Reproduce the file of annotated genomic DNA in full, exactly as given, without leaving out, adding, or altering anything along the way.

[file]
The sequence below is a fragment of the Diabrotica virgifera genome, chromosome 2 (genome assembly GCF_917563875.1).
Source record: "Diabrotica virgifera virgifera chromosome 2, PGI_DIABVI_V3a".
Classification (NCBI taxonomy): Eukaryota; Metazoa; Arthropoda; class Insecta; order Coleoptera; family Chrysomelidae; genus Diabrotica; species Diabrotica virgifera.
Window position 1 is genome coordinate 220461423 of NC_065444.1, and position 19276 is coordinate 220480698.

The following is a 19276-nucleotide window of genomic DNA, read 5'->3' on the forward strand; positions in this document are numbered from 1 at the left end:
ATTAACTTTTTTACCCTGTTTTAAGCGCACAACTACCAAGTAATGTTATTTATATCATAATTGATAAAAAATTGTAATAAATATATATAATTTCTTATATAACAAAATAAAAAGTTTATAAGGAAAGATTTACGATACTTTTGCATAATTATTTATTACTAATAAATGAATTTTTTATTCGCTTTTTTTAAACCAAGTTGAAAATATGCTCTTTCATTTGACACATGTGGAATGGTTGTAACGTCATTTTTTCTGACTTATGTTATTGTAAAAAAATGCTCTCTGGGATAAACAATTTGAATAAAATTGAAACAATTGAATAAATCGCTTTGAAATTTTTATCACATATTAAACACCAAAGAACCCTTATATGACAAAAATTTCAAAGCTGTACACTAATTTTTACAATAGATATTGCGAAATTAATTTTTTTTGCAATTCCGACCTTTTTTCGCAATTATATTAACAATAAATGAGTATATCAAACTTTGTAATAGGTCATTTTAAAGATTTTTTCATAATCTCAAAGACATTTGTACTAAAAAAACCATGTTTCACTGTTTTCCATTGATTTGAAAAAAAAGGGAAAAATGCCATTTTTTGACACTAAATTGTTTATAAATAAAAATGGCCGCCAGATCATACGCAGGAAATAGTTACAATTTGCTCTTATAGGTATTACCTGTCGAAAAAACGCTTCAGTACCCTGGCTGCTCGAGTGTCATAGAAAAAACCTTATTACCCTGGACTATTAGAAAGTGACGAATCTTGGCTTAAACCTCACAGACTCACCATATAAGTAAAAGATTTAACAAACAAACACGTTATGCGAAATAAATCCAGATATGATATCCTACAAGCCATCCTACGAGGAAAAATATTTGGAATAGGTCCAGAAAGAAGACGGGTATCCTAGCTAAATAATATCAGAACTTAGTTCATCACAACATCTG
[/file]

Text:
The sequence below is a fragment of the Diabrotica virgifera genome, chromosome 2 (genome assembly GCF_917563875.1).
Source record: "Diabrotica virgifera virgifera chromosome 2, PGI_DIABVI_V3a".
Classification (NCBI taxonomy): Eukaryota; Metazoa; Arthropoda; class Insecta; order Coleoptera; family Chrysomelidae; genus Diabrotica; species Diabrotica virgifera.
Window position 1 is genome coordinate 220461423 of NC_065444.1, and position 19276 is coordinate 220480698.

The following is a 19276-nucleotide window of genomic DNA, read 5'->3' on the forward strand; positions in this document are numbered from 1 at the left end:
ATTAACTTTTTTACCCTGTTTTAAGCGCACAACTACCAAGTAATGTTATTTATATCATAATTGATAAAAAATTGTAATAAATATATATAATTTCTTATATAACAAAATAAAAAGTTTATAAGGAAAGATTTACGATACTTTTGCATAATTATTTATTACTAATAAATGAATTTTTTATTCGCTTTTTTTAAACCAAGTTGAAAATATGCTCTTTCATTTGACACATGTGGAATGGTTGTAACGTCATTTTTTCTGACTTATGTTATTGTAAAAAAATGCTCTCTGGGATAAACAATTTGAATAAAATTGAAACAATTGAATAAATCGCTTTGAAATTTTTATCACATATTAAACACCAAAGAACCCTTATATGACAAAAATTTCAAAGCTGTACACTAATTTTTACAATAGATATTGCGAAATTAATTTTTTTTGCAATTCCGACCTTTTTTCGCAATTATATTAACAATAAATGAGTATATCAAACTTTGTAATAGGTCATTTTAAAGATTTTTTCATAATCTCAAAGACATTTGTACTAAAAAAACCATGTTTCACTGTTTTCCATTGATTTGAAAAAAAAGGGAAAAATGCCATTTTTTGACACTAAATTGTTTATAAATAAAAATGGCCGCCAGATCATACGCAGGAAATAGTTACAATTTGCTCTTATAGGTATTACCTGTCGAAAAAACGCTTCAGTACCCTGGCTGCTCGAGTGTCATAGAAAAAACCTTATTACCCTGGACTATTAGAAAGTGACGAATCTTGGCTTAAACCTCACAGACTCACCATATAAGTAAAAGATTTAACAAACAAACACGTTATGCGAAATAAATCCAGATATGATATCCTACAAGCCATCCTACGAGGAAAAATATTTGGAATAGGTCCAGAAAGAAGACGGGTATCCTAGCTAAATAATATCAGAACTTAGTTCATCACAACATCTG